Tuesday, February 1, 2011
The Mosque and the Brush Pile
I’ve been haunted by what is happening in Egypt. First Tunisia tossed out their leader, then the protests started in Egypt…who saw it coming? It feels like the Berlin wall—one night, while I was driving to Washington D.C. for a NARAL rally, the wall came down. Sue told us when we arrived, shocked. Looking back now, there were clearly cracks in the façade, but at the time—bang, down. Egypt feels like that. I think about one of the exchange students from last year, Shehab, who is from Egypt. I listen closely—are the protesters targeting educated, better off Egyptians? Is he safe? This is, after all, the function of exchange students—to give us a window into another country, a person to think about when something happens there, a connection to another place. And Shehab is such an excellent ambassador, intelligent, thoughtful, kind. So, I worry and listen closely to Democracy Now, because the senior producer of the show is Egyptian and on the ground there.
It was warm and sunny this weekend, so we attacked the brush pile in the far back corner of the yard. When we first moved in, I was inspired by the Findhorn Garden, where the spirits tell the gardeners what to plant, when, and how, and decided that we needed a wild place in the yard for the nature spirits to live—hence, the brush pile. It was also convenient; it was where we dumped all of the laurel hedge trimmings, and old wood from decaying compost bins, and fig branches, as well as the Christmas tree. It housed at least one possum family, and a few rats. The cats loved it. However, it has encroached about a foot a year. After ten years, that’s a significant chunk of real estate in an urban yard, even for nature spirits. Something had to go.
I can see the mosque as I begin work on the pile, casually pulling on a long branch about two inches in diameter. It snaps, rotten through. I tug at another—this is like playing pickup sticks as a child, where one stick shifts the entire stack. It also breaks easily. Soon, I have piles—dry branches from the top for burning, long wet, slimy branches broken down into smaller pieces to facilitate composting, and a constant shifting of almost compost—leaves and small stuff. The old compost bin is covered in various fungi; there is a lovely orange slime mold on a log; the figs are nasty and slippery. Soon, I figure out that just walking on the pile breaks it down even faster, so I start jumping up and down. Mark comes out, looks at the project, and starts the fire on one of the garden beds. Once that is burning, he cuts up the large branches that don’t break under foot. After an hour, I find the old willow logs from an ice storm eight years ago. We used most for firewood, but some were just to awkward to split, so we scarified them to the nature spirits. There pieces, at the bottom of the pile, are still dry, which is pretty amazing for Oregon in January.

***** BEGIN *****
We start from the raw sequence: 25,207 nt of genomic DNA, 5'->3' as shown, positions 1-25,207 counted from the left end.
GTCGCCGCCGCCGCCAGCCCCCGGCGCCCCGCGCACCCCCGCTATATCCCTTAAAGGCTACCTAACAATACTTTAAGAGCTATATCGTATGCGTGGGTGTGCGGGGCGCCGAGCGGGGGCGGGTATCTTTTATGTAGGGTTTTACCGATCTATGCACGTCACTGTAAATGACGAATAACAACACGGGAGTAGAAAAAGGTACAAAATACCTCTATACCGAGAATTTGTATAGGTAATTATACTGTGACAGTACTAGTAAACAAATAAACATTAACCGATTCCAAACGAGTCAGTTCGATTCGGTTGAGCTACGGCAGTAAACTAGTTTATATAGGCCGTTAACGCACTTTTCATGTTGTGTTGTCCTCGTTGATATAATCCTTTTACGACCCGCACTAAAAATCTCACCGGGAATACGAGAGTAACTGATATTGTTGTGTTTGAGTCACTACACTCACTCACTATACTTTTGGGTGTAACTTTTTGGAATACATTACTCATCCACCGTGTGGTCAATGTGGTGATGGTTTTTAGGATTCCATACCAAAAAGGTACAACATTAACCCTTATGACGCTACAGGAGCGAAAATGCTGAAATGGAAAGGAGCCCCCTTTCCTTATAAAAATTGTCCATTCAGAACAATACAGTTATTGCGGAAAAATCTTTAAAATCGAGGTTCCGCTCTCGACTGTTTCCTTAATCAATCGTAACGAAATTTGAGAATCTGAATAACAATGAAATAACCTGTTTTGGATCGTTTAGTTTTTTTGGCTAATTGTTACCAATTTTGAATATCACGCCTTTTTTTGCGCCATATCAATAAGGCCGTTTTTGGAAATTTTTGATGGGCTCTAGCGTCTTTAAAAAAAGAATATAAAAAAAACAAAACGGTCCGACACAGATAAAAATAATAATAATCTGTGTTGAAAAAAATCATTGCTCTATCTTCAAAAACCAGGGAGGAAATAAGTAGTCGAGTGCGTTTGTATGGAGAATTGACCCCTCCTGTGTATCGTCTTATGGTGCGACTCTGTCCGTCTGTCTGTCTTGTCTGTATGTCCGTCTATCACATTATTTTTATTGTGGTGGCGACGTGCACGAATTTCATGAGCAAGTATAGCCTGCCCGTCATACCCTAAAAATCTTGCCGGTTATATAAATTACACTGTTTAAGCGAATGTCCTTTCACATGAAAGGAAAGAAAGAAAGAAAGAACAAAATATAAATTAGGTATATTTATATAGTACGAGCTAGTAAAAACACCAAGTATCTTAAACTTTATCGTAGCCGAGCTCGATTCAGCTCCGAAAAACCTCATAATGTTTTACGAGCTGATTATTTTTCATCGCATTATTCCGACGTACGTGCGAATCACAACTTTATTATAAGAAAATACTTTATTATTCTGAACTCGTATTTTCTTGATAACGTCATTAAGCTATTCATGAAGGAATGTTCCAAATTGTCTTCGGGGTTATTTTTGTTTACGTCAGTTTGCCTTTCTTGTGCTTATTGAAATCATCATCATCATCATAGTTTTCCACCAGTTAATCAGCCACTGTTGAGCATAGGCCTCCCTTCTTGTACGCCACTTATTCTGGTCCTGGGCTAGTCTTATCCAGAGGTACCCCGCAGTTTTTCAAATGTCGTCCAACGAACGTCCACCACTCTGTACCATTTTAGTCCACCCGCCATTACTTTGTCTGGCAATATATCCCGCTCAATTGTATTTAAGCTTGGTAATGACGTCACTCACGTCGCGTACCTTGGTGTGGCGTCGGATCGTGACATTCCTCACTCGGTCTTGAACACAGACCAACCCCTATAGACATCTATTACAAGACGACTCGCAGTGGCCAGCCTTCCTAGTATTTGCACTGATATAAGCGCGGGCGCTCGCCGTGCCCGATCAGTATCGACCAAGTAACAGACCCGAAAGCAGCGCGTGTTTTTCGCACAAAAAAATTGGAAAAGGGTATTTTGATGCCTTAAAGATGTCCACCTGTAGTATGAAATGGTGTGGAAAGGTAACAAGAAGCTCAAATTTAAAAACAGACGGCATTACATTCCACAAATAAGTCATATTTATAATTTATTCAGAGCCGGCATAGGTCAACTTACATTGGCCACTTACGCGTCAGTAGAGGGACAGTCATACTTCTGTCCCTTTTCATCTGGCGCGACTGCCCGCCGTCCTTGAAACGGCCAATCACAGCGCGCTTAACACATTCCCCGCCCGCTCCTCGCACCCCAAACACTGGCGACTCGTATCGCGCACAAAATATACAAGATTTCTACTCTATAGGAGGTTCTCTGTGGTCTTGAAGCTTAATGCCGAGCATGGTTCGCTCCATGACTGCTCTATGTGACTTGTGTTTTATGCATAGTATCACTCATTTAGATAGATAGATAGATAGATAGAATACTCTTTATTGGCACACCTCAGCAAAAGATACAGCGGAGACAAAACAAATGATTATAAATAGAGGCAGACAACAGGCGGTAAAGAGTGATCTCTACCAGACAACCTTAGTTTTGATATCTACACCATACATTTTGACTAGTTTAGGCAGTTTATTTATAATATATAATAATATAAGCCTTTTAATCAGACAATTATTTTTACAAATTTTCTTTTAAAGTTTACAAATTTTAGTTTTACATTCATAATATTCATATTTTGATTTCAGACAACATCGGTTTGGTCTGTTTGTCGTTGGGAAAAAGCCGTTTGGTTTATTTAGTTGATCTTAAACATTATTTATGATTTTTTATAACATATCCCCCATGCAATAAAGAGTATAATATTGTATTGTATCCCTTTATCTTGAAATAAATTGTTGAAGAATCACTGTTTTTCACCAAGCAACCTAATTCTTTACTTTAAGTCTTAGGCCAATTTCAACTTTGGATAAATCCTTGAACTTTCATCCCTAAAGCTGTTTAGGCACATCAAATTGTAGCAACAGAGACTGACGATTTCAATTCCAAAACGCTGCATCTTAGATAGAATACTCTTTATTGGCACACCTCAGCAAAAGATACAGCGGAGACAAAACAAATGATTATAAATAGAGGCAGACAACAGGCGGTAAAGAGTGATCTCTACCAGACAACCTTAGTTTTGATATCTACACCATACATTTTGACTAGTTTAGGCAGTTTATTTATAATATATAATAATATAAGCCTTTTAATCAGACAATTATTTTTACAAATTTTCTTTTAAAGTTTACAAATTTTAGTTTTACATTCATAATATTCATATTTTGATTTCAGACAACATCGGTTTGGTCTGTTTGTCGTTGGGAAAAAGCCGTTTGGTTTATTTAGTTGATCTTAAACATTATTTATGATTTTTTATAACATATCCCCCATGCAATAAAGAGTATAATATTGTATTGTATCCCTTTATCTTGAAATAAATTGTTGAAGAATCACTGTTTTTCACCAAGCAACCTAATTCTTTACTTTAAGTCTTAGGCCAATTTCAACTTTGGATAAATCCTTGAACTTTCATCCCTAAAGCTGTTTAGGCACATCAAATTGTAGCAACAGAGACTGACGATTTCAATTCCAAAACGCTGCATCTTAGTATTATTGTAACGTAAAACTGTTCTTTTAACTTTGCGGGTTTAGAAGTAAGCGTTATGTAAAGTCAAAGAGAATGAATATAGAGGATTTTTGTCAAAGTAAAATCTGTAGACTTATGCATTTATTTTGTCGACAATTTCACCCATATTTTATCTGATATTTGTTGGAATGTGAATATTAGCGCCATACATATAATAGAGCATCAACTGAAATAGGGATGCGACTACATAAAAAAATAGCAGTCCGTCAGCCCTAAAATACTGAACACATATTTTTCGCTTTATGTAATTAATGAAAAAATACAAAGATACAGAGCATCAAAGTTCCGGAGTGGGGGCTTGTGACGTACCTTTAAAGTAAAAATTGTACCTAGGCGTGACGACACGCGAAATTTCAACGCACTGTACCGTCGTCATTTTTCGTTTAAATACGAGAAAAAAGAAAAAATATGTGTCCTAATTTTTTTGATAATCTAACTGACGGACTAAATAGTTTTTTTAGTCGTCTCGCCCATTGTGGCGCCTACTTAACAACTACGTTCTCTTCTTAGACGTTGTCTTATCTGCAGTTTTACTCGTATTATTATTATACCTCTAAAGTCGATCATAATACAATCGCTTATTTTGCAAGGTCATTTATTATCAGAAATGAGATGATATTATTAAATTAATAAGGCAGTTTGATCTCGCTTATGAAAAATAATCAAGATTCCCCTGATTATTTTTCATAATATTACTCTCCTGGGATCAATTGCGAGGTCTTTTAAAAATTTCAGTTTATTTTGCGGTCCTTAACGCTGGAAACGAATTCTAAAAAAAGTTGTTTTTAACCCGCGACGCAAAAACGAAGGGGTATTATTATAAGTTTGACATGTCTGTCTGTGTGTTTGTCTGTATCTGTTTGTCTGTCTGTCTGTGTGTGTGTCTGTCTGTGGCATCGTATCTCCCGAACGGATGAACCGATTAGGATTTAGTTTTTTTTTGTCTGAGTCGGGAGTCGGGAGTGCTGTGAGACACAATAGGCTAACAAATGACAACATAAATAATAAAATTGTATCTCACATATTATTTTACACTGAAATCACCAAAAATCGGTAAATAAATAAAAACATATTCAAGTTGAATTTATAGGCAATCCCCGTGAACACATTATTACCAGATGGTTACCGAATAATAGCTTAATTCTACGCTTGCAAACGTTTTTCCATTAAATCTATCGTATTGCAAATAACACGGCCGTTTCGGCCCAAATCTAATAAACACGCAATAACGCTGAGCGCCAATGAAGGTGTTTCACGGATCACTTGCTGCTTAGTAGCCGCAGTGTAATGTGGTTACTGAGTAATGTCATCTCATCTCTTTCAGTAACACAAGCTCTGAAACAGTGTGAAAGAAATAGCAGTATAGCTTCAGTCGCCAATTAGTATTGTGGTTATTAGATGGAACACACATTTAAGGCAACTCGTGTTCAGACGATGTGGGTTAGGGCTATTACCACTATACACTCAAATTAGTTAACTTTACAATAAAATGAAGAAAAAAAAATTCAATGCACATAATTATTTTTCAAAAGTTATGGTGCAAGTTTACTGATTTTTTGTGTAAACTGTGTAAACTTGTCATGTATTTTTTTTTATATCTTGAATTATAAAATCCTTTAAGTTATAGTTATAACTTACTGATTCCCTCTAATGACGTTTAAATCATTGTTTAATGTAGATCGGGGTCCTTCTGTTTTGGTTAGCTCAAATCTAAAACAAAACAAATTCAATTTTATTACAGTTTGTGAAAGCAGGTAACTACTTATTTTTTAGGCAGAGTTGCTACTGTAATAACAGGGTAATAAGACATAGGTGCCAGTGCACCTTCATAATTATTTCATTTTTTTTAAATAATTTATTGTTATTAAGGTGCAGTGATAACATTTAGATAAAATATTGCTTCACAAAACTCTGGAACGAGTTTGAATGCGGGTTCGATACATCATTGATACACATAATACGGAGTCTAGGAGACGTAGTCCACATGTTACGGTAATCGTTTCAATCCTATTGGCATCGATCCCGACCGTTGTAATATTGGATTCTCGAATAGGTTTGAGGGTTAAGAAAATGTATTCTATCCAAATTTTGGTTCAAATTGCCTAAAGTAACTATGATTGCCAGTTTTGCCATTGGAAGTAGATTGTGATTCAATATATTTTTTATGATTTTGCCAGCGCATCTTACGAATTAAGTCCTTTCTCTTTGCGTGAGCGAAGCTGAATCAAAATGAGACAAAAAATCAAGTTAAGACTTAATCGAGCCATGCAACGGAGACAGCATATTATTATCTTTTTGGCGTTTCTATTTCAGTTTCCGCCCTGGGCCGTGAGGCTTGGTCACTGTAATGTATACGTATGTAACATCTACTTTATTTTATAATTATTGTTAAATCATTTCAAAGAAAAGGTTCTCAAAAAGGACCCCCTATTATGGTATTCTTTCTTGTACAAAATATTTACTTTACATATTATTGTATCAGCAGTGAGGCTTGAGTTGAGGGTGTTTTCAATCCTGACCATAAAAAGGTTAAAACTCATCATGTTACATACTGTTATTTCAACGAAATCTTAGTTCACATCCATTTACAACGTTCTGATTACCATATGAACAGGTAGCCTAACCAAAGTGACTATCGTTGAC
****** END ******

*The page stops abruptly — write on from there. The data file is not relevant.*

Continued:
As I work, I keep thinking of Egypt—Hosni Mubarak floats through my brain. I wonder what is happening now—what will be on the news in the morning? Will it spread—Jordan? Saudi Arabia? Democracy coming from the people, not from the United States and military intervention. How cool would it be if this succeeded—if people, peacefully protesting, could shift the balance of power in the Middle East, if peaceful action was more successful than the American military might. If Martin Luther King was right—“We shall overcome because the arc of a moral universe is long, but it bends towards justice.”—and moral, non-violent protest can move mountains?
The pile is rapidly breaking down. Stomping on the surface has compacted it by half and we’re clearing ground. Mark sets up another compost hoop and shovels the almost compost in, stopping to dream of a covered work area in the back corner. I hack back blackberry vines and tug on ten foot long branches in the back. We find bare ground we have not seen in years. Our neighbors walk down the alley and Lucy the Accoster cat follows them almost into their apartments. The sun is going down, the air is cooling off, I’m getting Hungary for dinner. The chickens are considering their roosts for the night with quiet conversations. We stop. We have made far more progress than I would have thought possible a few hours ago—the task will be done tomorrow. It feels good. Before I move inside, I glance towards the mosque—the crescent moon that defines the space—and wish for peace.